Jeju Island has been on my Korean bucket list for some time. The island’s popularity has grown so much over the past 5 years and it continues to be the perfect getaway destination. I finally decided to take a short weekend trip down South to the island to get a breath of fresh air and relax.
How to get there
Right now, you still need to take a flight to the island. The other option might be to take a bus down South and then a ferry, but that would take a full day!
Flights from within Korea are rather cheap, and the cheapest flights being in the weekday. You can get a flight from as little as KRW30, 000 ($30) from one of Korea’s local carriers. I went with Jeju Air. I was in luck too, as currently there was a political and economic dispute between Korean and China which led to all flights being banned between the countries. Chinese tourists currently constitute the largest percentage of tourists on Jeju. The lack of Chinese tourists meant that numerous specials arose and I took advantage of it!
I booked my flight in a month before, and made sure I went the weekend after the Children’s Day public holiday. As I was leaving on the weekend the ticket cost KRW 80,000 and I returned on the Monday which was lower and only cost KRW 30, 000, which meant a total of only KRW 110, 000 ($110).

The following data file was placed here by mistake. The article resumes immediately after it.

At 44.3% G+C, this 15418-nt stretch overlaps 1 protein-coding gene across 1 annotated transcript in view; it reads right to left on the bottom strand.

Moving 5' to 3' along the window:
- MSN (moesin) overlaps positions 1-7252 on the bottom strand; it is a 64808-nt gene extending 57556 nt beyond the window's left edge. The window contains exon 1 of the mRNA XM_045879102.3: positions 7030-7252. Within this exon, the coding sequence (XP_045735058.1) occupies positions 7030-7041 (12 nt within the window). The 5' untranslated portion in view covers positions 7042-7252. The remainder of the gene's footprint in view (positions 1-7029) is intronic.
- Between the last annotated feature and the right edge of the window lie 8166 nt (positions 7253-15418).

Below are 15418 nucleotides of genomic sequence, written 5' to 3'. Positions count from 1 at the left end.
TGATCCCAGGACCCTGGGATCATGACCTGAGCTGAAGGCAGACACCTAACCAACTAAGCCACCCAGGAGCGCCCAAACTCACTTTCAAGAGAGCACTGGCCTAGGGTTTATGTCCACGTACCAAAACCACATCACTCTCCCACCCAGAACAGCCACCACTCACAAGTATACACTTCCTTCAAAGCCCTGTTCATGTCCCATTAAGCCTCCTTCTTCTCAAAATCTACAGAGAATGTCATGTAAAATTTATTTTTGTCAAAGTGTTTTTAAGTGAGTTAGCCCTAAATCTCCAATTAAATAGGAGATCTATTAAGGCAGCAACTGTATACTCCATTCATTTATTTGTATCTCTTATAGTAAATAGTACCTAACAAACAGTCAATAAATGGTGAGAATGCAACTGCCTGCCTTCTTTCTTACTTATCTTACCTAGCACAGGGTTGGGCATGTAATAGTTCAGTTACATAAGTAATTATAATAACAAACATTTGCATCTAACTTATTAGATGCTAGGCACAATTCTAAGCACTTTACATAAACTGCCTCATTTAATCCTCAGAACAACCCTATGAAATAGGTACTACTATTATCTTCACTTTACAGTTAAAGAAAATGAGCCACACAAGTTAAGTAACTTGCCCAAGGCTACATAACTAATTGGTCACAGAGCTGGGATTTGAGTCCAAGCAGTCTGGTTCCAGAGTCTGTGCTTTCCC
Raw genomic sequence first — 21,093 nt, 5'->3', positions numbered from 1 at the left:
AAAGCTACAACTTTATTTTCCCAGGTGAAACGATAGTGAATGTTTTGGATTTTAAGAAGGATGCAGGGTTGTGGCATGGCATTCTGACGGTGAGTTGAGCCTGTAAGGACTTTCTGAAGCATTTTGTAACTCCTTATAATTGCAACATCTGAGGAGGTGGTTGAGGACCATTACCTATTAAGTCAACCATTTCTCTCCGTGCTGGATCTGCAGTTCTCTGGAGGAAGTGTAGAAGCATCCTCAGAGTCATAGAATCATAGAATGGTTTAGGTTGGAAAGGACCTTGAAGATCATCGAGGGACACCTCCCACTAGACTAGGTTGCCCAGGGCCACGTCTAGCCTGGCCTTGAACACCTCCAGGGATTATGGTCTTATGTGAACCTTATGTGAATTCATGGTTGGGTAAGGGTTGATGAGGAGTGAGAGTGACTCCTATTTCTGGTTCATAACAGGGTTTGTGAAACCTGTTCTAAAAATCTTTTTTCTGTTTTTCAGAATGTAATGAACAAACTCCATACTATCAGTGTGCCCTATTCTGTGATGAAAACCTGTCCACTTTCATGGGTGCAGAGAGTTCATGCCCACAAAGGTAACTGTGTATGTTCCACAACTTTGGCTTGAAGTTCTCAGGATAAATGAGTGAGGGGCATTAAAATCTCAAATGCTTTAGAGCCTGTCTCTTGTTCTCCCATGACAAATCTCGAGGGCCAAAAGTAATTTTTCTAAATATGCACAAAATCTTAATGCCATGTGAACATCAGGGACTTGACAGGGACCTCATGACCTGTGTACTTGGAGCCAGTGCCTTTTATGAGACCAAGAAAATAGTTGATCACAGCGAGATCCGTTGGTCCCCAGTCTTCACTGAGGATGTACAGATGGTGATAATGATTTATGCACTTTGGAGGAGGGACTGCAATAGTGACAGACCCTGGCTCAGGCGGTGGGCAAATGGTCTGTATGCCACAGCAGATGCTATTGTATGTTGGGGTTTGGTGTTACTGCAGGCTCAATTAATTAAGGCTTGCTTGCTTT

Most local flights will leave from Seoul’s smaller airport, Gimpo which is easily accessible on Seoul Metro line 5 and 9!
Due to the lack of tourists, many hotels offered great discount specials. I stayed about 10 minutes from the airport, right by the beach and down the road from the centre. It was also conveniently located near all the major bus routes and stops to take you around the island.
The rooms were neat and clean, spacious bathroom, nice view, and great room and front desk service. They provide fresh towels daily, toothpaste, free water in the mini-fridge, shampoo, body wash soap and incense to keep the room smelling good.
Getting around Jeju Island
Jeju’s transport system is not THAT convenient. There is no easy subway to conveniently drop you off. Most tourists rent cars during their stay, or if you are on a short and budgeted stay like me, you can travel like the locals and use the bus. The bus system was rather efficient and I had no trouble using it. It was on time and efficient.